When Jordan Taylor stepped foot into the Y in Catonsville, it was almost as if he were stepping onto a stage.
“Coach Jordan! Coach Jordan!” the children yelled, trying to get his attention, a fellow employee recalled.
Some wanted to say hi, while others just had to tell Taylor about their latest video game accomplishments. Taylor gave the kids, ranging in age from preschoolers to young adults, someone to look up to, the colleague said.
But around 9:30 Tuesday night, the 31-year-old sports and team director was shot and killed in the 4800 block of Clifton Ave. Police said it was a home invasion but have not released other details.
Taylor is one of at least 295 people killed since Jan. 1 in Baltimore, a city bracing to surpass the 300 mark for the fifth straight year. The pace of killings is 30 more than at this time last year.
[ As Baltimore homicide count passes 150, police chief Michael Harrison says 'culture of violence' must change ]
The number of people who have been shot but survived has climbed by more than 100, to 681. That means nearly 1,000 people have been shot in 2019 in Baltimore, with eight weeks remaining.
“The level of violence still remains unacceptable," Baltimore Police Commissioner Michael Harrison said. “It frustrates all of us. We are working every day to build the capacity to better investigate, to better prevent, to be more proactive, and building relationships, and building systems to help people not choose a life of crime.”
The most killings in a single district this year, and four of the past five years, have occurred in the Western District, where 52 homicides have been recorded. The Eastern District is second with 47 homicides.
Other areas have seen ebbs and flows in violence: The Southeast District doubled the number of shootings, from 12 to 24, while the Southern District has seen a decline from 37 to 22.
Harrison, who was sworn into the job in February, said the department faces the dual challenges of addressing the violence and implementing reforms required by the U.S. Justice Department consent decree.
“We’re dealing with a culture of violence while under a mandate of reforms,” he said. “We’re the only city to have both, and we are doing both.”
Still, Harrison said the department can do better.
“Anything other than zero is unacceptable," he said.
[ New Baltimore Police crime plan calls for 10-minute response time to serious calls ]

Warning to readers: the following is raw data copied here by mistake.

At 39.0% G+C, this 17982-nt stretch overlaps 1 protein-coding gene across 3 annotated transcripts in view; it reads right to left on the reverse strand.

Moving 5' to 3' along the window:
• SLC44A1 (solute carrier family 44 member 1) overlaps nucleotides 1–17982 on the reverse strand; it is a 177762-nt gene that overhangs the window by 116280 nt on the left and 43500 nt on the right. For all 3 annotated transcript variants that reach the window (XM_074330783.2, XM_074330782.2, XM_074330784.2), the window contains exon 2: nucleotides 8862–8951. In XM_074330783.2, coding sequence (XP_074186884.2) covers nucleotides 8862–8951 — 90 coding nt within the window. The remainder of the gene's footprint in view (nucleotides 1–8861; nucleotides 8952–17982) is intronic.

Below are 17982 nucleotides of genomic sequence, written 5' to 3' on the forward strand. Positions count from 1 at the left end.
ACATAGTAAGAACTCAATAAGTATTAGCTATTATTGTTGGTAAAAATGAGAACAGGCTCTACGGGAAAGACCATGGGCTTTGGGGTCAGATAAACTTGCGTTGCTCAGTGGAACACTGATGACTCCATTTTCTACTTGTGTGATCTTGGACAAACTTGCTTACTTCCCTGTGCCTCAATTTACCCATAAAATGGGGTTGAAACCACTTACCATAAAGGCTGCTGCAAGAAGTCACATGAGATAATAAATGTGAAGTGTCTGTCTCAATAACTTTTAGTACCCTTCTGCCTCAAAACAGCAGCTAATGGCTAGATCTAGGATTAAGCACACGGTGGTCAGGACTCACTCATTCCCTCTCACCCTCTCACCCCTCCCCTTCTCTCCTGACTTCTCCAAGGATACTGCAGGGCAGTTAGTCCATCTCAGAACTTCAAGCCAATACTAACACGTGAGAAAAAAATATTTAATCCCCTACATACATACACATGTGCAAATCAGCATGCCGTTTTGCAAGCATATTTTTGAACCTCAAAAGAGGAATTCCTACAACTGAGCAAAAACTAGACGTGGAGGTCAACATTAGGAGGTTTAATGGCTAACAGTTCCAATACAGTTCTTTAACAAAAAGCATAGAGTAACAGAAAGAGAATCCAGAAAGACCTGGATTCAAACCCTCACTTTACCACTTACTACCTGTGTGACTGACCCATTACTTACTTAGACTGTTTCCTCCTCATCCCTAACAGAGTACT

City Councilman Isaac “Yitzy” Schleifer, who chairs the council’s public safety committee, said “it really is disheartening that we continue to reach 300 murders in the city but our hope that it is the last year.”
Schleifer said he’s troubled by the number of repeat offenders who often commit multiple offenses, and the many unsolved cases.
"People who are victims of crimes and the community deserve closure and deserve to see resolution to the crimes that impact them,” he said.
In the case of Taylor, he had started working at the Y as a camp counselor during his teenage years. It’s where he met his wife and made his career running the sports program for preschool families.
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“We always joke that he was the local celebrity,” said District Executive Director Dawn Chrystal-Wolfe. “He knew all the kids’ names and knew the things he liked and didn’t like. He made them feel valued.”
The managers at the Y in Catonsville had a special lunch Friday to honor their colleague: peanut butter and jelly on white bread, plain Utz chips and Chips Ahoy cookies. It’s what Taylor had almost every day to eat.
Chrystal-Wolfe said she sat down her three kids, ages 10, 8 and 5, to tell them about Taylor. She said it was difficult for many reasons — but especially because of how he died.
“He was the most non-confrontational, mild-mannered kind of person you would meet,” she said. “It would be hard if we lost him in any way, but this just makes it so hard to wrap our minds around and to process the way in which he passed away, because of the type of person he was. Gun violence compounds your grief.”
[ Chart: Cumulative homicide trends ]
Schleifer said he hopes to get help from the state in the coming General Assembly session.
“With the legislative session around the corner, we certainty are going to be going to Annapolis to lobby the state, which has control of the department, to help address some of the challenges we are seeing on the street," he said.